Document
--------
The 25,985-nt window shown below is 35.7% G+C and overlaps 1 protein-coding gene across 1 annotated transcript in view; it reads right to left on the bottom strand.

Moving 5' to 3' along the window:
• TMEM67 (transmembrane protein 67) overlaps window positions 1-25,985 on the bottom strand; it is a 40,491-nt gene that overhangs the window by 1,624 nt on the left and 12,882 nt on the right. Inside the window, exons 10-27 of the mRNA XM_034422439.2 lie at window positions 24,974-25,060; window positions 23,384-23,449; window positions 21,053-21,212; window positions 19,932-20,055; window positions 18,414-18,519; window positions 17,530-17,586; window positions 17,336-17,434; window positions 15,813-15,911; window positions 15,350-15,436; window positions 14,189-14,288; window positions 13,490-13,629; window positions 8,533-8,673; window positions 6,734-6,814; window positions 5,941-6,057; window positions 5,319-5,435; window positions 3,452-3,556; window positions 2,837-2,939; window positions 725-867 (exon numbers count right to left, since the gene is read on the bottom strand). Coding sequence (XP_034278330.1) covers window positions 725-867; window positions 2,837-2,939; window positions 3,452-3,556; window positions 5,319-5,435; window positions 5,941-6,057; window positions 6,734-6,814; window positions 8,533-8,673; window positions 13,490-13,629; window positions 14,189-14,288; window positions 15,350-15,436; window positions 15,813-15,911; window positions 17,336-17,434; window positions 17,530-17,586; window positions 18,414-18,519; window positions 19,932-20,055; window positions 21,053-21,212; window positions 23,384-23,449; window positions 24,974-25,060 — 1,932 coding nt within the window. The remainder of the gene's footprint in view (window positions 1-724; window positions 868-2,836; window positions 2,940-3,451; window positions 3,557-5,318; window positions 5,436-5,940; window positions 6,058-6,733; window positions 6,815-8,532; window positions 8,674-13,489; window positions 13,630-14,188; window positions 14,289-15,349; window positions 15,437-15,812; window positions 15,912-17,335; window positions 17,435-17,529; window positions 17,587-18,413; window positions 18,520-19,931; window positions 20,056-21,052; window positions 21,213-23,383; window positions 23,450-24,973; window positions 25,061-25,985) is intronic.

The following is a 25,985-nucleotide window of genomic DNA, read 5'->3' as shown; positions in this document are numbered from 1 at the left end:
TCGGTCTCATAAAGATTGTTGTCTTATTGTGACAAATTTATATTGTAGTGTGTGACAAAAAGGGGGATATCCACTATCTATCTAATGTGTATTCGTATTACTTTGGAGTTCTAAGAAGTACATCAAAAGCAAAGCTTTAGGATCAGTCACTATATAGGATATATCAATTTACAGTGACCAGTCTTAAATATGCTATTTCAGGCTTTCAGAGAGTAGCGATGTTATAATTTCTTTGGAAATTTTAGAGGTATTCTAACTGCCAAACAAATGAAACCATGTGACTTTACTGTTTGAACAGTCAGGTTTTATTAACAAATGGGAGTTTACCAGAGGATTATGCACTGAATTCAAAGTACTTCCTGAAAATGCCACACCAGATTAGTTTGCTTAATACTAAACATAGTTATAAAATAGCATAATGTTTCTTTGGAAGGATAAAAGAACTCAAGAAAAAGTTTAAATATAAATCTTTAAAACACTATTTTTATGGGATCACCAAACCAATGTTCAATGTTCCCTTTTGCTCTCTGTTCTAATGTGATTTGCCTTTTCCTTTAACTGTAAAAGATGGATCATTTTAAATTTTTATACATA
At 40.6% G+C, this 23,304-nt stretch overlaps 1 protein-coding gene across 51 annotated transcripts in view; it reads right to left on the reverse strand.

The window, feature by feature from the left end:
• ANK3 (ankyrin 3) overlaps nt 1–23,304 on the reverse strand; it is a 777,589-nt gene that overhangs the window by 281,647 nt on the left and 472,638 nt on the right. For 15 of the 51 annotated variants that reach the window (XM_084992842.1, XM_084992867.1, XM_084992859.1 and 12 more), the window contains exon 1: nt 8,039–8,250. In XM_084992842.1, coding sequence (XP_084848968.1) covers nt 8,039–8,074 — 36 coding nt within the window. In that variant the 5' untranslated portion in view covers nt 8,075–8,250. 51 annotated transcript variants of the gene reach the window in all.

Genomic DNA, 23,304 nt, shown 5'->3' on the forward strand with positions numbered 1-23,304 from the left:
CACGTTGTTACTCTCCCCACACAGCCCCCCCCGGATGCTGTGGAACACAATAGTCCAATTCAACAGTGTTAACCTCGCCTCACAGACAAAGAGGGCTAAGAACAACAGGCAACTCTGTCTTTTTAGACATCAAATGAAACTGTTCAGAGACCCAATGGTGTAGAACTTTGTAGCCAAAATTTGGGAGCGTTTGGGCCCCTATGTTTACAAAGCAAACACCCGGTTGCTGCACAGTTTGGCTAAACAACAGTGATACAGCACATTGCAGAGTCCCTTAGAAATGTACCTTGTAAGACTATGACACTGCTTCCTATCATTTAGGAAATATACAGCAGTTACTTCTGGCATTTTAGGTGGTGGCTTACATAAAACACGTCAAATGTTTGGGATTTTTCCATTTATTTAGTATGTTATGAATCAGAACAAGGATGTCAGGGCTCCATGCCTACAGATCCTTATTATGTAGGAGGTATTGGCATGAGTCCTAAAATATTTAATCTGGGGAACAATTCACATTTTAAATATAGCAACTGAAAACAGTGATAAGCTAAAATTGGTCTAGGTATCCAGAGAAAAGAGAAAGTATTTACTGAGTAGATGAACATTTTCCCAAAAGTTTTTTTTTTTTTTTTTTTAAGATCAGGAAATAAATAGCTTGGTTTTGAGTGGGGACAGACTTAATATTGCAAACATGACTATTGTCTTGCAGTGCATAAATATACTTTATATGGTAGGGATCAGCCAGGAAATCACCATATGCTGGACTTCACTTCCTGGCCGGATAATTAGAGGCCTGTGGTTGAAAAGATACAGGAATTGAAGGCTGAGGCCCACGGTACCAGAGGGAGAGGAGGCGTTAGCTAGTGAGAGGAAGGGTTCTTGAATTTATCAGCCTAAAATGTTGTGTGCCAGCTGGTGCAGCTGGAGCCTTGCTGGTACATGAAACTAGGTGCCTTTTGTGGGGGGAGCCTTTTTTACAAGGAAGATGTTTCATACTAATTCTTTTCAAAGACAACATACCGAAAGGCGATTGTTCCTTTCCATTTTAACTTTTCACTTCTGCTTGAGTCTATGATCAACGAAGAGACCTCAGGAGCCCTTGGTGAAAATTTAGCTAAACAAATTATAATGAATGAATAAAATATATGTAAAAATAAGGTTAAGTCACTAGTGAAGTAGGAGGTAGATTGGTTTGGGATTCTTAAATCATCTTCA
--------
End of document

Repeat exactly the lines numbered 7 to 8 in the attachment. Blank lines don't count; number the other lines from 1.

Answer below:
The window, feature by feature from the left end:
• ANK3 (ankyrin 3) overlaps nt 1–23,304 on the reverse strand; it is a 777,589-nt gene that overhangs the window by 281,647 nt on the left and 472,638 nt on the right. For 15 of the 51 annotated variants that reach the window (XM_084992842.1, XM_084992867.1, XM_084992859.1 and 12 more), the window contains exon 1: nt 8,039–8,250. In XM_084992842.1, coding sequence (XP_084848968.1) covers nt 8,039–8,074 — 36 coding nt within the window. In that variant the 5' untranslated portion in view covers nt 8,075–8,250. 51 annotated transcript variants of the gene reach the window in all.